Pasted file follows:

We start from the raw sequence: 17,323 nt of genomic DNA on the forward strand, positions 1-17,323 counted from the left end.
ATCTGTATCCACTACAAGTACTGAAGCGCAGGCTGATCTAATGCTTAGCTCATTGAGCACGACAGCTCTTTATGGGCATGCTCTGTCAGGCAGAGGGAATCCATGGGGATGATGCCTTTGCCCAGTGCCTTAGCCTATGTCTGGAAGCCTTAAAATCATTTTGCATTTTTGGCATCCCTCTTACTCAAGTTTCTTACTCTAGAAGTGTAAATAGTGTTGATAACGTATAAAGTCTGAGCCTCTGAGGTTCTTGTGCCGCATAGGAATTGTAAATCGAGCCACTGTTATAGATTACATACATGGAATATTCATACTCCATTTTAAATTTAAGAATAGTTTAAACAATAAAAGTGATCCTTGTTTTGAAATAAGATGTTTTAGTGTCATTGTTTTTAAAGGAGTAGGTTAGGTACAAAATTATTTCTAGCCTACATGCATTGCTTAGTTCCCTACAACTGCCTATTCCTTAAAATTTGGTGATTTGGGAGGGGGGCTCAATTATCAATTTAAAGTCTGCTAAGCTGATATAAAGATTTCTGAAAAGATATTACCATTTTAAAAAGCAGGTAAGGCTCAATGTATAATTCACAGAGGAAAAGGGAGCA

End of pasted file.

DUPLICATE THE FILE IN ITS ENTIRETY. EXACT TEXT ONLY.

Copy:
We start from the raw sequence: 17,323 nt of genomic DNA on the forward strand, positions 1-17,323 counted from the left end.
ATCTGTATCCACTACAAGTACTGAAGCGCAGGCTGATCTAATGCTTAGCTCATTGAGCACGACAGCTCTTTATGGGCATGCTCTGTCAGGCAGAGGGAATCCATGGGGATGATGCCTTTGCCCAGTGCCTTAGCCTATGTCTGGAAGCCTTAAAATCATTTTGCATTTTTGGCATCCCTCTTACTCAAGTTTCTTACTCTAGAAGTGTAAATAGTGTTGATAACGTATAAAGTCTGAGCCTCTGAGGTTCTTGTGCCGCATAGGAATTGTAAATCGAGCCACTGTTATAGATTACATACATGGAATATTCATACTCCATTTTAAATTTAAGAATAGTTTAAACAATAAAAGTGATCCTTGTTTTGAAATAAGATGTTTTAGTGTCATTGTTTTTAAAGGAGTAGGTTAGGTACAAAATTATTTCTAGCCTACATGCATTGCTTAGTTCCCTACAACTGCCTATTCCTTAAAATTTGGTGATTTGGGAGGGGGGCTCAATTATCAATTTAAAGTCTGCTAAGCTGATATAAAGATTTCTGAAAAGATATTACCATTTTAAAAAGCAGGTAAGGCTCAATGTATAATTCACAGAGGAAAAGGGAGCA